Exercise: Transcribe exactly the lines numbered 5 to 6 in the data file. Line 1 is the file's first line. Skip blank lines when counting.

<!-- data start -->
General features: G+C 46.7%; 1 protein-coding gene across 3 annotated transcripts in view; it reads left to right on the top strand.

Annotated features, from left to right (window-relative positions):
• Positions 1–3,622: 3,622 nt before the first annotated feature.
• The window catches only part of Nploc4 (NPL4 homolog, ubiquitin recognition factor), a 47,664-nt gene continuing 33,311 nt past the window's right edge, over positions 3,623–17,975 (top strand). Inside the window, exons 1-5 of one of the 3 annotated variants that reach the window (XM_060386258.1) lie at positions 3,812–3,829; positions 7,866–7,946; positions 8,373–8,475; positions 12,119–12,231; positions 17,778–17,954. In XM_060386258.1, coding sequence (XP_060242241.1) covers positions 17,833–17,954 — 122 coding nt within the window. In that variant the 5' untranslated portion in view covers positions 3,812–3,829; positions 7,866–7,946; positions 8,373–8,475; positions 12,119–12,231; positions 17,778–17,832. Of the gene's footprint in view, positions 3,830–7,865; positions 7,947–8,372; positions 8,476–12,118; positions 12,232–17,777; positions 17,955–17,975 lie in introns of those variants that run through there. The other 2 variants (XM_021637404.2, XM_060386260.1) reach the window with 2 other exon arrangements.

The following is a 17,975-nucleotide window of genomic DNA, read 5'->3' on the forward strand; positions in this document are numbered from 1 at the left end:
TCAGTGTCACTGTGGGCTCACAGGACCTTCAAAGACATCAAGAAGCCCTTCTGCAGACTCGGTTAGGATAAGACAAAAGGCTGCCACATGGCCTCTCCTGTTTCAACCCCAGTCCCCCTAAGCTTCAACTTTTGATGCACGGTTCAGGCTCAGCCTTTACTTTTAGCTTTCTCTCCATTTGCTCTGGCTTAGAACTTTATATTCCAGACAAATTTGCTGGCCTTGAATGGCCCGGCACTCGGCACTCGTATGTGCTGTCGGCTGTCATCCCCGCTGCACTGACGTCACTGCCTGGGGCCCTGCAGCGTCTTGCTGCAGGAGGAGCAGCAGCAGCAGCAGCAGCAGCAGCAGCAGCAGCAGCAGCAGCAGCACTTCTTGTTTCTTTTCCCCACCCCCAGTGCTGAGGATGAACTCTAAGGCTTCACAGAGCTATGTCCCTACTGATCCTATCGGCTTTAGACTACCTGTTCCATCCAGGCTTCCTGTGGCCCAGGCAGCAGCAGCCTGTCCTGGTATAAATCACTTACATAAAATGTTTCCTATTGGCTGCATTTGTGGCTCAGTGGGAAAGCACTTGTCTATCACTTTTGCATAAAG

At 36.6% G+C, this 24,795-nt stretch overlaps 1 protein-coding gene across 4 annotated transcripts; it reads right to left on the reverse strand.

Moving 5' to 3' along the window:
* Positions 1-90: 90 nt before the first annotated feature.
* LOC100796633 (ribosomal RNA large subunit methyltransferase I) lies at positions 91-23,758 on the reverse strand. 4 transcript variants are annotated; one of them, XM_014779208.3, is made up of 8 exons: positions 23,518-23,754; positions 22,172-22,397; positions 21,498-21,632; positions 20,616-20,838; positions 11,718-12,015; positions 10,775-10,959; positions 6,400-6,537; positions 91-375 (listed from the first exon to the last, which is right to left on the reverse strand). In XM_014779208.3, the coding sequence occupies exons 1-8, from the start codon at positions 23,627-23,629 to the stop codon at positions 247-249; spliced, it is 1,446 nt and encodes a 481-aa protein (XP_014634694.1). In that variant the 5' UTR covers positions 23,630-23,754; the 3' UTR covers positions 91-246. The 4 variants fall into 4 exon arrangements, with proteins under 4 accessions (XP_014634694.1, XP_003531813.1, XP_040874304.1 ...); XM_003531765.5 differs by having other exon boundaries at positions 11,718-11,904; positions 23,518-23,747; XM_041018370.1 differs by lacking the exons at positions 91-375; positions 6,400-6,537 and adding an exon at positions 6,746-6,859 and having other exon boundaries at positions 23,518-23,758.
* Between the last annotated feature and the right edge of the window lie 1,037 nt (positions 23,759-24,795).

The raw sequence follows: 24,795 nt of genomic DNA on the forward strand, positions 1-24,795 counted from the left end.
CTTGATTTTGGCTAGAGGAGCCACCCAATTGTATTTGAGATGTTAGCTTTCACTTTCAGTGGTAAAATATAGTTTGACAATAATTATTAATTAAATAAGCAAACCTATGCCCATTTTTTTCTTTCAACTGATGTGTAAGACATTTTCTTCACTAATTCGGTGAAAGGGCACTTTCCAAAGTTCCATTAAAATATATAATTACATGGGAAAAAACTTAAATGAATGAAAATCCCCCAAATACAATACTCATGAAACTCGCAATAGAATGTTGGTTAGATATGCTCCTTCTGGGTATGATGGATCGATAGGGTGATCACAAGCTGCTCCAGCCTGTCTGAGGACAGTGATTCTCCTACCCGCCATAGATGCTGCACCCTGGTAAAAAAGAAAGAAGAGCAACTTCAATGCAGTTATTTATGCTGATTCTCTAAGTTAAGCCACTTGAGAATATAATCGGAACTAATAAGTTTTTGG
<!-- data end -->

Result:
The following is a 17,975-nucleotide window of genomic DNA, read 5'->3' on the forward strand; positions in this document are numbered from 1 at the left end:
TCAGTGTCACTGTGGGCTCACAGGACCTTCAAAGACATCAAGAAGCCCTTCTGCAGACTCGGTTAGGATAAGACAAAAGGCTGCCACATGGCCTCTCCTGTTTCAACCCCAGTCCCCCTAAGCTTCAACTTTTGATGCACGGTTCAGGCTCAGCCTTTACTTTTAGCTTTCTCTCCATTTGCTCTGGCTTAGAACTTTATATTCCAGACAAATTTGCTGGCCTTGAATGGCCCGGCACTCGGCACTCGTATGTGCTGTCGGCTGTCATCCCCGCTGCACTGACGTCACTGCCTGGGGCCCTGCAGCGTCTTGCTGCAGGAGGAGCAGCAGCAGCAGCAGCAGCAGCAGCAGCAGCAGCAGCAGCAGCAGCACTTCTTGTTTCTTTTCCCCACCCCCAGTGCTGAGGATGAACTCTAAGGCTTCACAGAGCTATGTCCCTACTGATCCTATCGGCTTTAGACTACCTGTTCCATCCAGGCTTCCTGTGGCCCAGGCAGCAGCAGCCTGTCCTGGTATAAATCACTTACATAAAATGTTTCCTATTGGCTGCATTTGTGGCTCAGTGGGAAAGCACTTGTCTATCACTTTTGCATAAAG